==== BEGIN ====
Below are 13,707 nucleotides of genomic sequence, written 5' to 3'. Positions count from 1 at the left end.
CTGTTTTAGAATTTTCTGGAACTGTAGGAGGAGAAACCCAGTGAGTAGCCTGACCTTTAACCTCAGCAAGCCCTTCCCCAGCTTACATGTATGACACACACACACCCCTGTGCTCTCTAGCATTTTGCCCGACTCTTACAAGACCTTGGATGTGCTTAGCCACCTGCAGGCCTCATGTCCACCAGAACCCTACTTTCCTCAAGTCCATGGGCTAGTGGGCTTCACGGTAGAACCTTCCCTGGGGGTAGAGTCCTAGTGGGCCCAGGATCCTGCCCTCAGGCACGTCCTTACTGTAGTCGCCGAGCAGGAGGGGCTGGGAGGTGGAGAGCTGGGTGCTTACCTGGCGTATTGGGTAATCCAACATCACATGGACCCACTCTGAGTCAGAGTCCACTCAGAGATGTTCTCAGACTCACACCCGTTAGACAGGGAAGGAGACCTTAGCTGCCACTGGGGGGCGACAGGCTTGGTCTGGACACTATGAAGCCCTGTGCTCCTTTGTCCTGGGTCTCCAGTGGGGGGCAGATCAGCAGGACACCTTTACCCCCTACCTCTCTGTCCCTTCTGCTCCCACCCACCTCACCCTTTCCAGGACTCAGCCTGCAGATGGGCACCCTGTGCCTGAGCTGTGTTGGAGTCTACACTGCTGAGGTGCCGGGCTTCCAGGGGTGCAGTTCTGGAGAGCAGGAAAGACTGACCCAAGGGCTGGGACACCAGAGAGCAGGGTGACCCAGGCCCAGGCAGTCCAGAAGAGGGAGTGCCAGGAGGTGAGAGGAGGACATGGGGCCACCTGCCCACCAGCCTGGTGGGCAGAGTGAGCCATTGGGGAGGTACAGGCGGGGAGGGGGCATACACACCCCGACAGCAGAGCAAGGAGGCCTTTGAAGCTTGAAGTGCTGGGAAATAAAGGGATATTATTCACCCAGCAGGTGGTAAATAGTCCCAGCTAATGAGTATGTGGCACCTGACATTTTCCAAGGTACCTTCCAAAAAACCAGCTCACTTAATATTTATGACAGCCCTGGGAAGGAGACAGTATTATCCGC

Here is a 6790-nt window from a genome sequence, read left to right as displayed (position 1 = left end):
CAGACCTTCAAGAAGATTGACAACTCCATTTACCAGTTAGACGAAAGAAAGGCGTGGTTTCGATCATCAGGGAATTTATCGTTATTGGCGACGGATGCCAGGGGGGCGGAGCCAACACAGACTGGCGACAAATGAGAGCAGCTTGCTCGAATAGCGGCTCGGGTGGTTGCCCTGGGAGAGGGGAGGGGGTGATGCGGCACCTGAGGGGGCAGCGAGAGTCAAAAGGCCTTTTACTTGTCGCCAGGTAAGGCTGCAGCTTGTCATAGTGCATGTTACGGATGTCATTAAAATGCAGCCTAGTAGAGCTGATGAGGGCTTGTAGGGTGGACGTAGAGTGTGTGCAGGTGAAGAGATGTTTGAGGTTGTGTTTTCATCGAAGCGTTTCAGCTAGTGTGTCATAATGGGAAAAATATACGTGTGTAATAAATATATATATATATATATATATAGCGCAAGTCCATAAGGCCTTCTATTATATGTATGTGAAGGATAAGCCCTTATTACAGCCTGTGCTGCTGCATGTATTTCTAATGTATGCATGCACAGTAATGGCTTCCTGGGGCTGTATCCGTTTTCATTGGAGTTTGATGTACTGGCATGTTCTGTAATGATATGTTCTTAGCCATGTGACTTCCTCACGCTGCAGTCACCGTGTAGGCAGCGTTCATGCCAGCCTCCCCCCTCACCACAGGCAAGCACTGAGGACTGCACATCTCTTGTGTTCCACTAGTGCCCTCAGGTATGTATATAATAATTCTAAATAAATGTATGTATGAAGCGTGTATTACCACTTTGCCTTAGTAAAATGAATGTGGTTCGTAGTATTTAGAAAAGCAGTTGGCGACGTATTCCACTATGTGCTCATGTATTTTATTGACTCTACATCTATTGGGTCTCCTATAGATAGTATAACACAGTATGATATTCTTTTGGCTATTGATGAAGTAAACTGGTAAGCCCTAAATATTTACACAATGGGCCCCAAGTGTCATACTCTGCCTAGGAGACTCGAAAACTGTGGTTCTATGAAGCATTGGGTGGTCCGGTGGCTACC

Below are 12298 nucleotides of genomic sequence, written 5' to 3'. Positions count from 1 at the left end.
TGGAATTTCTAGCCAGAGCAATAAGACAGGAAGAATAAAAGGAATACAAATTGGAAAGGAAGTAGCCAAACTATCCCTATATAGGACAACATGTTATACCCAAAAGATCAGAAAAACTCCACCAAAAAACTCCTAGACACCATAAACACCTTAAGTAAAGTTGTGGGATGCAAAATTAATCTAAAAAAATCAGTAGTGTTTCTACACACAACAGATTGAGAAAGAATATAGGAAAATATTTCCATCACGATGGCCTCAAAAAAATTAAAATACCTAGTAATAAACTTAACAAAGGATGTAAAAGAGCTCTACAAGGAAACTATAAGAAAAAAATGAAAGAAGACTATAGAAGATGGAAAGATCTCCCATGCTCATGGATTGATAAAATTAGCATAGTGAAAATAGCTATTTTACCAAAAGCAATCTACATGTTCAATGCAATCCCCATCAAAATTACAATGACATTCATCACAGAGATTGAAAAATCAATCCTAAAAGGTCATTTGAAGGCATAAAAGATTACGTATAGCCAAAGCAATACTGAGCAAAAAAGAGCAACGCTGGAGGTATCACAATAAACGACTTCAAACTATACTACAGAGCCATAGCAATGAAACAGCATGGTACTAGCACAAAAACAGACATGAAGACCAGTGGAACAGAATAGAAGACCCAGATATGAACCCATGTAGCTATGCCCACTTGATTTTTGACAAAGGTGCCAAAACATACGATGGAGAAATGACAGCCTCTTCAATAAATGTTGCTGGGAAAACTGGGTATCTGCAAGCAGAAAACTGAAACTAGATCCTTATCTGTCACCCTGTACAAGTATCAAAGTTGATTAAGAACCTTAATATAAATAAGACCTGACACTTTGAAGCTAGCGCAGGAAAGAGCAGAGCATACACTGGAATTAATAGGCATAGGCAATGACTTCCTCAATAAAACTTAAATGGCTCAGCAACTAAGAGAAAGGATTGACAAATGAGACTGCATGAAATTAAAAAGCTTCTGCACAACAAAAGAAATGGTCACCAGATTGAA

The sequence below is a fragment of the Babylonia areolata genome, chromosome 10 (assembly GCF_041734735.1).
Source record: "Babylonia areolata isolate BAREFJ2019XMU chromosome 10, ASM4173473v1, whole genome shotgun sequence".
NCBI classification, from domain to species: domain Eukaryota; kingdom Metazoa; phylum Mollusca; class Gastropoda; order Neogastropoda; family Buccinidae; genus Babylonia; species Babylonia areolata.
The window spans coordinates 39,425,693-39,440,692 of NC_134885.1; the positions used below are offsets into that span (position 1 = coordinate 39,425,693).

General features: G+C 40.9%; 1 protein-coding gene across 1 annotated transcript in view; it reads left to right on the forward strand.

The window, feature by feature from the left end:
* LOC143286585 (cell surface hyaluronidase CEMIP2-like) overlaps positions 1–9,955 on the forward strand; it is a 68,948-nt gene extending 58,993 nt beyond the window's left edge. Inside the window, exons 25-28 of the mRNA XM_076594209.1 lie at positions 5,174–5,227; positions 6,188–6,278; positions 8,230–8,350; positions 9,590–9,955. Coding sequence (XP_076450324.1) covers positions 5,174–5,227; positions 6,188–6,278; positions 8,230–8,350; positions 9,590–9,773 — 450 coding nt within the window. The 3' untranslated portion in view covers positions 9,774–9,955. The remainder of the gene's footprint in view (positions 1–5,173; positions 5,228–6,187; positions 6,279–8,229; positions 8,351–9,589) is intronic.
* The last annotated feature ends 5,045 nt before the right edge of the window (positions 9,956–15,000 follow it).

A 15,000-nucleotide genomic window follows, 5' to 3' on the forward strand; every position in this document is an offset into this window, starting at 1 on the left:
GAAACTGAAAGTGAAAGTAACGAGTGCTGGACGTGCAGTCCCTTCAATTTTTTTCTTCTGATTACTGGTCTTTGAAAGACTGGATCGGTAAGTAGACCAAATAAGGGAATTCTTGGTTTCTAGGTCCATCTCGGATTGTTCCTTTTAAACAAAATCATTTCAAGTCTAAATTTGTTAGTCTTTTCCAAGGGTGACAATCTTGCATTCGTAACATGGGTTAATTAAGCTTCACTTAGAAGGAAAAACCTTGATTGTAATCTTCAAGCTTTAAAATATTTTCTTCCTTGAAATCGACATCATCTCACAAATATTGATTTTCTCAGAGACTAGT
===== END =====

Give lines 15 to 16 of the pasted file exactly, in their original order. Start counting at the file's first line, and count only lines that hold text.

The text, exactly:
A 15,000-nucleotide genomic window follows, 5' to 3' on the forward strand; every position in this document is an offset into this window, starting at 1 on the left:
GAAACTGAAAGTGAAAGTAACGAGTGCTGGACGTGCAGTCCCTTCAATTTTTTTCTTCTGATTACTGGTCTTTGAAAGACTGGATCGGTAAGTAGACCAAATAAGGGAATTCTTGGTTTCTAGGTCCATCTCGGATTGTTCCTTTTAAACAAAATCATTTCAAGTCTAAATTTGTTAGTCTTTTCCAAGGGTGACAATCTTGCATTCGTAACATGGGTTAATTAAGCTTCACTTAGAAGGAAAAACCTTGATTGTAATCTTCAAGCTTTAAAATATTTTCTTCCTTGAAATCGACATCATCTCACAAATATTGATTTTCTCAGAGACTAGT